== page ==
9.18.17 — A Cult of One

Alan Vega was always a cult figure. He was the front man for Suicide as early as 1970, shrieking and wailing with only Martin Rev behind him on keyboards or a drum kit, but few had yet heard of what they called punk music. They issued their first album in 1977, when CBGB’s was in its heyday, but he was more likely to perform at Max’s Kansas City or in a gallery.

Alan Vega's Stars (Invisible-Exports, 2016)He studied art, joined museum protests, and exhibited with one of Soho’s earliest and most influential dealers, O. K. Harris, but then he gave up his art for years. He found champions as powerful as Jeffrey Deitch, but at his death in 2016 he was not on the upscale dealer’s roster. As his wife put it, “He was never really part of the ‘art world.’ ”

Vega sought cult status not just in his music, but also in his art—and I have wrapped this in with a report on another who toyed with madness, Carol Rama, as longer review and my latest upload. Everything looks like a religious relic, but from a cult of one. A shadowy canvas could pass for a Byzantine icon, as seen just this summer at Invisible-Exports through July 29 (although, as you will see in a moment, you get a second chance to catch up with him). Scrap wood takes the shape of crosses. One assemblage incorporates Christmas lights. Titles speak of Prayer, Prophecy, Vision, and Screaming Jesus.

Vega had only recently returned to art, for portraits of what he called “old guys.” Are they saints or sinners? The gallery has a strong focus on conceptual art, gender, and the body. And it is hard not to encounter a room of men from the waist up and not think of all three. Many reduce to little more than empty clothing. They could be torn and stained fabric in its incarnations from Robert Rauschenberg and Magdalena Abakanowicz to Iva Gueorguieva and others today.

One can divide the work into portraits and light sculpture, but they come together as variations on a single installation. Additional lights train directly on the paintings. Seven portraits hung side by side, touching, could mark a shrine. Two works on paper from 1965 have the more crowded look of outsider art, but the same air of mystery. It is hard to know how is worshipping, who is worshipped, and why. It is hard, too, to know who is among the living.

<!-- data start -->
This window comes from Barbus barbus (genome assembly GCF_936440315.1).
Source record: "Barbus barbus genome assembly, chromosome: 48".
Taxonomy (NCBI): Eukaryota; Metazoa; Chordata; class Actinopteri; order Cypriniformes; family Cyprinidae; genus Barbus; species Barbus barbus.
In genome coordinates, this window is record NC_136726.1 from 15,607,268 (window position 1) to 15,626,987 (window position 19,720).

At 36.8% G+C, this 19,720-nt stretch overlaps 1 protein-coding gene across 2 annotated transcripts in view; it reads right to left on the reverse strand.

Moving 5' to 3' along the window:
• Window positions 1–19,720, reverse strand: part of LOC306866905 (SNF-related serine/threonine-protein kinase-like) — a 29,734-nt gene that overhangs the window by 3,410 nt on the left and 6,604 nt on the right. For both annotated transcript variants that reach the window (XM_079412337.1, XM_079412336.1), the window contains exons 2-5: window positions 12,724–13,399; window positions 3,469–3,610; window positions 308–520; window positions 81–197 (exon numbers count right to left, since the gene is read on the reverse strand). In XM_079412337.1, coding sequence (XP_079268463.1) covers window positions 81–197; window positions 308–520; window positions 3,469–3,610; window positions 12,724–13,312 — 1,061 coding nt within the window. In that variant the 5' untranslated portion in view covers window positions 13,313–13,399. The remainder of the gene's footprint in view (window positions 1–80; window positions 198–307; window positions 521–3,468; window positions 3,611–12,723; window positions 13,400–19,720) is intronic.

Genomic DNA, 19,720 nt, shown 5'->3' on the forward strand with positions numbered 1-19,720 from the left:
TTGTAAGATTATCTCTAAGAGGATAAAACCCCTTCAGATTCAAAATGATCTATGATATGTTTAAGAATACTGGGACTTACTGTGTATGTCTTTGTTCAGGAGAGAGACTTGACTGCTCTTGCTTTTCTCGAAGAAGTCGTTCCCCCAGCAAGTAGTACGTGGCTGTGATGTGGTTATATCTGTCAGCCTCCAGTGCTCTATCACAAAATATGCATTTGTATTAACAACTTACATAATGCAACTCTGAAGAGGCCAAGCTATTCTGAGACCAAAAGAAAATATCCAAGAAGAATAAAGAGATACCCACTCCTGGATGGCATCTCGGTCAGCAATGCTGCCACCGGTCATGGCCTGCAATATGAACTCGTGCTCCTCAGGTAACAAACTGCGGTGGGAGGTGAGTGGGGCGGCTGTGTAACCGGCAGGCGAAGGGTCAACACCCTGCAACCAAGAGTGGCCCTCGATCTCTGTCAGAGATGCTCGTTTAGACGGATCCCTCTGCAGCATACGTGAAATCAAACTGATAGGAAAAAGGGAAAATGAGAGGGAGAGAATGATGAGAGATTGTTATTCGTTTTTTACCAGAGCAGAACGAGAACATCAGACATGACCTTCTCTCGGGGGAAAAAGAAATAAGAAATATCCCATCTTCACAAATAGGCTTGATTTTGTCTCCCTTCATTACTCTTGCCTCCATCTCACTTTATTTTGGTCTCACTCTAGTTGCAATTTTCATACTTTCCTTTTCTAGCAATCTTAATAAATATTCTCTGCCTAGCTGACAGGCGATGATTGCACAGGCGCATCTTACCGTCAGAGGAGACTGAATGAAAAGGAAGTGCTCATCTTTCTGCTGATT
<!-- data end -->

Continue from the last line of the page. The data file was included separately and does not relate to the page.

Vega has entered self-abnegation territory, but then he did sing for Suicide. Art knows that territory well from bad boys like Paul McCarthy and Mike Kelley, who loved the band. The lack of obvious humor takes Vega closer still to Andres Serrano and the latter’s “Piss Christ,” and the Jewish kid from Brooklyn did identify himself as Catholic. The installations, though, also suggest stage lighting. Does that make Vega’s subject only and always himself? At least he has the kindness to keep the viewer out of the spotlight.

Deitch may be late to the party, but he has helped a Lower East Side gallery get some serious press. A few weeks later, he also supplies some useful context. What counts as context for the spare insistence of punk rock? If you are thinking “more of the same,” Deitch Projects has still more lights and crosses, through September 30. A row on the mezzanine feels like a repeated pounding. So do images of a boxer.

The pounding might have crushed the faces in drawings from 2015 as well. It also translates into photographs and film. They show Vega as an art student and a rocker. They show him, too, reflecting on his critics, his cult, and his music. There as in life, he could claim a happy ending rather than a suicide. He died in his sleep at age seventy-eight.

Read more, now in a feature-length article on this site.